For the experimental or a posteriori part of this process, the materials are continually accumulating by the observation of mankind. So far as thought is concerned, the great problem of Ethology is to deduce the requisite middle principles from the general laws of Psychology. The subject to be studied is, the origin and sources of all those qualities in human beings which are interesting to us, either as facts to be produced, to be avoided, or merely to be understood; and the object is, to determine, from the general laws of mind, combined with the general position of our species in the universe, what actual or possible combinations of circumstances are capable of promoting or of preventing the production of those qualities. A science which possesses middle principles of this kind, arranged in the order, not of causes, but of the effects which it is desirable to produce or to prevent, is duly prepared to be the foundation of the corresponding Art. And when Ethology shall be thus prepared, practical education will be the mere transformation of those principles into a parallel system of precepts, and the adaptation of these to the sum total of the individual circumstances which exist in each particular case.
It is hardly necessary again to repeat that, as in every other deductive science, verification a posteriori must proceed pari passu with deduction a priori. The inference given by theory as to the type of character which would be formed by any given circumstances must be tested by specific experience of those circumstances whenever obtainable; and the conclusions of the science as a whole must undergo a perpetual verification and correction from the general remarks afforded by common experience respecting human nature in our own age, and by history respecting times gone by. The conclusions of theory can not be trusted, unless confirmed by observation; nor those of observation, unless they can be affiliated to theory, by deducing them from the laws of human nature, and from a close analysis of the circumstances of the particular situation. It is the accordance of these two kinds of evidence separately taken — the consilience of a priori reasoning and specific experience — which forms the only sufficient ground for the principles of any science so “immersed in matter,” dealing with such complex and concrete phenomena, as Ethology.
272 The most favorable cases for making such approximate generalizations are what may be termed collective instances; where we are fortunately enabled to see the whole class respecting which we are inquiring in action at once, and, from the qualities displayed by the collective body, are able to judge what must be the qualities of the majority of the individuals composing it. Thus the character of a nation is shown in its acts as a nation; not so much in the acts of its government, for those are much influenced by other causes; but in the current popular maxims, and other marks of the general direction of public opinion; in the character of the persons or writings that are held in permanent esteem or admiration; in laws and institutions, so far as they are the work of the nation itself, or are acknowledged and supported by it; and so forth. But even here there is a large margin of doubt and uncertainty. These things are liable to be influenced by many circumstances; they are partially determined by the distinctive qualities of that nation or body of persons, but partly also by external causes which would influence any other body of persons in the same manner. In order, therefore, to make the experiment really complete, we ought to be able to try it without variation upon other nations: to try how Englishmen would act or feel if placed in the same circumstances in which we have supposed Frenchmen to be placed; to apply, in short, the Method of Differences as well as that of Agreement. Now these experiments we can not try, nor even approximate to.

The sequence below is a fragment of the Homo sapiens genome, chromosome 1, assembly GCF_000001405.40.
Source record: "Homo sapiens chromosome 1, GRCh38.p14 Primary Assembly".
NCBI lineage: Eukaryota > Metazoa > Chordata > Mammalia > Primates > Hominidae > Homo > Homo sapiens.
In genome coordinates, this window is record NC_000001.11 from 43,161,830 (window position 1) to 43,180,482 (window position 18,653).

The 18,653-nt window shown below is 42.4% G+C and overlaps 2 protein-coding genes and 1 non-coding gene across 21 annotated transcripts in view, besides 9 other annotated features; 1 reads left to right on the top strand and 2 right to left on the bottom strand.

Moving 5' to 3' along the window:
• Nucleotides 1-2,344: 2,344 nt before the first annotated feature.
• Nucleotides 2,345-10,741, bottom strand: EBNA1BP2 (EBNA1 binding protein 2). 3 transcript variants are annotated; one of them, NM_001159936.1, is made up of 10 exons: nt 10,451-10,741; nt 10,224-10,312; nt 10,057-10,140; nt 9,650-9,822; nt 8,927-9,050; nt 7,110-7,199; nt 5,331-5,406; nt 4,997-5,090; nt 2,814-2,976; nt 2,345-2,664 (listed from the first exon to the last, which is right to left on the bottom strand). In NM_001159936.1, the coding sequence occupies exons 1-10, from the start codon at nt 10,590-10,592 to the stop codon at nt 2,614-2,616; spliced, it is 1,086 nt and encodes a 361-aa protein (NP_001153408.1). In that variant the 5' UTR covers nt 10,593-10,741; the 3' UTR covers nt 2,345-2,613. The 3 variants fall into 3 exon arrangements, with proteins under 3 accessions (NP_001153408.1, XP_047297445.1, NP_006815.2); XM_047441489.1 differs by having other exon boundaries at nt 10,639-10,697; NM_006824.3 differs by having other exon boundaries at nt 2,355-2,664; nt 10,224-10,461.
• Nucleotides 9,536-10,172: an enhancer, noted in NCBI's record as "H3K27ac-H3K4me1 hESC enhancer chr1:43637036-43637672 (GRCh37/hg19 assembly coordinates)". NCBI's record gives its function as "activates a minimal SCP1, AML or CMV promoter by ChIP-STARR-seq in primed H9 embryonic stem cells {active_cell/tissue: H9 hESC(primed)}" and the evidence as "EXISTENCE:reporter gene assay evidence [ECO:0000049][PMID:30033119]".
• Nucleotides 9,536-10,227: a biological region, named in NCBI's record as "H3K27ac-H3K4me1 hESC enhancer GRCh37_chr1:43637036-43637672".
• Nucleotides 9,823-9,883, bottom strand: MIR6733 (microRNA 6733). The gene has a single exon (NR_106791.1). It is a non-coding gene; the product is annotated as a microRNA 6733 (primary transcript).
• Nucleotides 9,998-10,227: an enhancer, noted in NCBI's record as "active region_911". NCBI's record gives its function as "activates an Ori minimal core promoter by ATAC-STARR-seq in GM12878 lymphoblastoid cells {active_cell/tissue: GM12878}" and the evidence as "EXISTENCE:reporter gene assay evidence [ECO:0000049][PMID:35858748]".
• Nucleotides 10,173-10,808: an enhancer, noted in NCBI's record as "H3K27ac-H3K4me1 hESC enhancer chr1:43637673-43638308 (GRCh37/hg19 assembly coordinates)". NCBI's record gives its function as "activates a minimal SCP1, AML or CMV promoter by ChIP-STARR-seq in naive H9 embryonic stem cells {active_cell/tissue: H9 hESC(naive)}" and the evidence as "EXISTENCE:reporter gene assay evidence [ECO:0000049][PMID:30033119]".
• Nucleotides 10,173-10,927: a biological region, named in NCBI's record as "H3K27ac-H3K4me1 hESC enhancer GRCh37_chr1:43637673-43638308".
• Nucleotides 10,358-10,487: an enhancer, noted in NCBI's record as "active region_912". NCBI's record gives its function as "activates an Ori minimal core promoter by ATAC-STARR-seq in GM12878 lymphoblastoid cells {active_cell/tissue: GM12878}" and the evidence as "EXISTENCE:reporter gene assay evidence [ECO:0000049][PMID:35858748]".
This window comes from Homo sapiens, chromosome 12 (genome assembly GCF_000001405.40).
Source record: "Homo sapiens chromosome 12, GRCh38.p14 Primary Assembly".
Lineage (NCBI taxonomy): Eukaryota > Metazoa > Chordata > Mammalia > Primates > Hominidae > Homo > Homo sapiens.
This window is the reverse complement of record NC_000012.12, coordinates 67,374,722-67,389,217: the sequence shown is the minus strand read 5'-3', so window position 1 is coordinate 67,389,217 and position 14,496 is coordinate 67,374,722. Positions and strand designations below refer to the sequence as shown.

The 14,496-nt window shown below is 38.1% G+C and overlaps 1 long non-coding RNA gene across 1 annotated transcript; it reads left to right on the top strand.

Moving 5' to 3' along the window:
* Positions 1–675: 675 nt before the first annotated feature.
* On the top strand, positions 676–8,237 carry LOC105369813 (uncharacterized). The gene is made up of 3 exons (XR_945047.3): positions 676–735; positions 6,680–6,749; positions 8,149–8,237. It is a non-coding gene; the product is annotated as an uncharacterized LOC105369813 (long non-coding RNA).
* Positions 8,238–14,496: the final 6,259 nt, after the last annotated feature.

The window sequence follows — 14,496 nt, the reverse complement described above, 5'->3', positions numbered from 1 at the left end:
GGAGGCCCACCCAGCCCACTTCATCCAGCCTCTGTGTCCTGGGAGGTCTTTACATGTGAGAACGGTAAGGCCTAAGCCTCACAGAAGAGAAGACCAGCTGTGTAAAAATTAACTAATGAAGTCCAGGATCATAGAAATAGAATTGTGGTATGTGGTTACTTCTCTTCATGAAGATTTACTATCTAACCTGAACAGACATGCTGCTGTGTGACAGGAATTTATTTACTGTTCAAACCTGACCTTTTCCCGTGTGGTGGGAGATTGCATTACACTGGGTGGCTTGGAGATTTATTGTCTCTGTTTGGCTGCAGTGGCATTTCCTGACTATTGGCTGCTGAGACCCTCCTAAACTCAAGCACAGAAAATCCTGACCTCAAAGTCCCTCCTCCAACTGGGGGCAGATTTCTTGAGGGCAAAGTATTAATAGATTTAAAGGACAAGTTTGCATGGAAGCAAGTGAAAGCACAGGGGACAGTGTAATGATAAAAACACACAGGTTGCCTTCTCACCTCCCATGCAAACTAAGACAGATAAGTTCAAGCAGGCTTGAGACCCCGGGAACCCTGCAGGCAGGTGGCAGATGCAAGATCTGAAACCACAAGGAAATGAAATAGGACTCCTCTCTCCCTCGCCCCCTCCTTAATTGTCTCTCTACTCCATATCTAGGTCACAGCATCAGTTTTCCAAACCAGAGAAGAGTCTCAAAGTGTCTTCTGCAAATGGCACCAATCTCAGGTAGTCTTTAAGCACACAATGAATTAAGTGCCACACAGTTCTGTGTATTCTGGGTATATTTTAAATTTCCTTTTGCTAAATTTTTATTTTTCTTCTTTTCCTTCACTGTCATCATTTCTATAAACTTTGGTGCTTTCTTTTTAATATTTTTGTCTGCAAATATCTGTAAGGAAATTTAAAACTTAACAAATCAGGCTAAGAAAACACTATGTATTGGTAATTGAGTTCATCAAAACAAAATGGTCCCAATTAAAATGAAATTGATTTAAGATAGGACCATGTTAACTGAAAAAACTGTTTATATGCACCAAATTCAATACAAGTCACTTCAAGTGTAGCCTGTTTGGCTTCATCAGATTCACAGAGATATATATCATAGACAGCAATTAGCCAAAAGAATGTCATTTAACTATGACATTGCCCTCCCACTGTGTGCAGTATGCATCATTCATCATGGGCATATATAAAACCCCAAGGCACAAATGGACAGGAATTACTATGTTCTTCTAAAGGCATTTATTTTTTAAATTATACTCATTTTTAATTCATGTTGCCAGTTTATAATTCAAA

273 “To which,” says Dr. Whewell, “we may add, that it is certain, from the history of the subject, that in that case the hypothesis would never have been framed at all.”
Dr. Whewell (Philosophy of Discovery, pp. 277–282) defends Bacon’s rule against the preceding strictures. But his defense consists only in asserting and exemplifying a proposition which I had myself stated, viz., that though the largest generalizations may be the earliest made, they are not at first seen in their entire generality, but acquire it by degrees, as they are found to explain one class after another of phenomena. The laws of motion, for example, were not known to extend to the celestial regions, until the motions of the celestial bodies had been deduced from them. This, however, does not in any way affect the fact, that the middle principles of astronomy, the central force, for example, and the law of the inverse square, could not have been discovered, if the laws of motion, which are so much more universal, had not been known first. On Bacon’s system of step-by-step generalization, it would be impossible in any science to ascend higher than the empirical laws; a remark which Dr. Whewell’s own Inductive Tables, referred to by him in support of his argument, amply bear out.